Saturday, June 12, 2010

BP digging a deeper hole for itself

First it was Tony-Tiny Hayward who said that the leak in the Gulf of Mexico was tiny compared to the vast ocean. Sure Tony-Tiny or with Tiny brain. Now it is British politicians who are speaking out for BP that Americans and the Obama administration is too harsh on BP. Hello! 11 people died on the first day of the explosion and a huge ecosystem is in ruins as dirty oil keeps spewing out from the broken pipe, maybe over 100,000 barrels per day. And thousands of fishermen are out of luck and out of a job; the same goes for tourism and the entertainment industry which depends on tourism. Now these politicians have put their foot in their mouth.

It sounds like British colonialism all over again. BP and Tony Hayward are their little satellites sent around the world to keep their subjects under control. How much more insensitive and ridiculous will they get? Maybe the crudeness of the British could be attributed to all that crude oil they're covered with – now it turns out that BP is going to sell the crude it manages to recover. Profits and greed shall rule the world.

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  1. The Bhopal disaster or Bhopal Gas Tragedy was an industrial catastrophe that occurred on the night of December 3, 1984 at the Union Carbide India Limited (UCIL) pesticide plant in Bhopal, Madhya Pradesh, India. Union Carbide Corporation (UCC), which is now a subsidiary of Dow Chemical Company. There was a leak of methyl isocyanate (MIC) gas and other toxins from the plant, resulting in the exposure of over 500,000 people. The official immediate death toll was 2,259 and the government of Madhya Pradesh has confirmed a total of 3,787 deaths related to the gas release. Others estimate that 8,000 died within the first weeks and that another 8,000 have since died from gas-related diseases.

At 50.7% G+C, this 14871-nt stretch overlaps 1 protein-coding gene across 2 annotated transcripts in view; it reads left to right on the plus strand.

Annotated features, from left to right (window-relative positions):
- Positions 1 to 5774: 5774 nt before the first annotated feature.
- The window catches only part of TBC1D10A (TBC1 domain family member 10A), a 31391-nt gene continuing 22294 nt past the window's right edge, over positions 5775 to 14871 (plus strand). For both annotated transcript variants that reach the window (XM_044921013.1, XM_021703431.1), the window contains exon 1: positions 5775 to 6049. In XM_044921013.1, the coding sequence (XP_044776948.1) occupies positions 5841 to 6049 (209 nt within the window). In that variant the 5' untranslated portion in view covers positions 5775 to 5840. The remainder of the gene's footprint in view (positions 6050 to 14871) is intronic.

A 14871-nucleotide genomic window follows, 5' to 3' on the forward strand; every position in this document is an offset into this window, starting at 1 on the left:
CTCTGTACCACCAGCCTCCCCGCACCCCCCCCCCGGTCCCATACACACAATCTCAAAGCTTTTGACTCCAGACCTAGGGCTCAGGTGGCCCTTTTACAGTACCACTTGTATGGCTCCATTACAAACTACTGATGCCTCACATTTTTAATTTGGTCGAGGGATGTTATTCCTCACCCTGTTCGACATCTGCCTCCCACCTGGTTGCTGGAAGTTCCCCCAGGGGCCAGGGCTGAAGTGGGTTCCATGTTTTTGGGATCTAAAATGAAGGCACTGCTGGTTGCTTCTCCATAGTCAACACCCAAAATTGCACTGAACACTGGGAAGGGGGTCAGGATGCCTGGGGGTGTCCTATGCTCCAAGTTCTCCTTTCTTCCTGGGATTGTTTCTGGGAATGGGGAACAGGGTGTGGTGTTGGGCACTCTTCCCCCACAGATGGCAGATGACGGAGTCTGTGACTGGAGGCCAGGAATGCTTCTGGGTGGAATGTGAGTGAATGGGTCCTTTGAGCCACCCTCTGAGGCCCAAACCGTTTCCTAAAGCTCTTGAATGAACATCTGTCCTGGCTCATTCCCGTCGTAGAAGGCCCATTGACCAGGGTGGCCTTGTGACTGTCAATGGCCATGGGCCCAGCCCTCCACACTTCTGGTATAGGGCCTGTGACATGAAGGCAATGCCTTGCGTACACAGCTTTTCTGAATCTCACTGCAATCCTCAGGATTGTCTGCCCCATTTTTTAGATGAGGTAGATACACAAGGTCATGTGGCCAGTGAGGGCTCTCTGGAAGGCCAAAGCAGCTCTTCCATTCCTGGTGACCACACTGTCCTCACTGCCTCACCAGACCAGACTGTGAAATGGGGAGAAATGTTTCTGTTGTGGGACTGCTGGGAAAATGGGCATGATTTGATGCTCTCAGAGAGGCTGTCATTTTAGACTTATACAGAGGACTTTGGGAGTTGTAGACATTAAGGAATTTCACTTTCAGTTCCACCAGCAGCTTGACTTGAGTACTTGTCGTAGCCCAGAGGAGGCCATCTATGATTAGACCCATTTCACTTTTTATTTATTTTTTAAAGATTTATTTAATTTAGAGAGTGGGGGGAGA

Some 25 years after the gas leak, 390 tons of toxic chemicals abandoned at the UCIL plant continue to leak and pollute the groundwater in the region and affect thousands of Bhopal residents who depend on it. Over two decades since the tragedy, certain civil and criminal cases remain pending in the United States District Court, Manhattan and the District Court of Bhopal, India, against Union Carbide, (now owned by Dow Chemical Company), with an Indian arrest warrant also pending against Warren Anderson, CEO of Union Carbide at the time of the disaster.

  2. David, thank you for your comment. I read about Bhopal industrial catastrophe and felt horrorified. All these corporations worry about is profits. Human lives are secondary to them.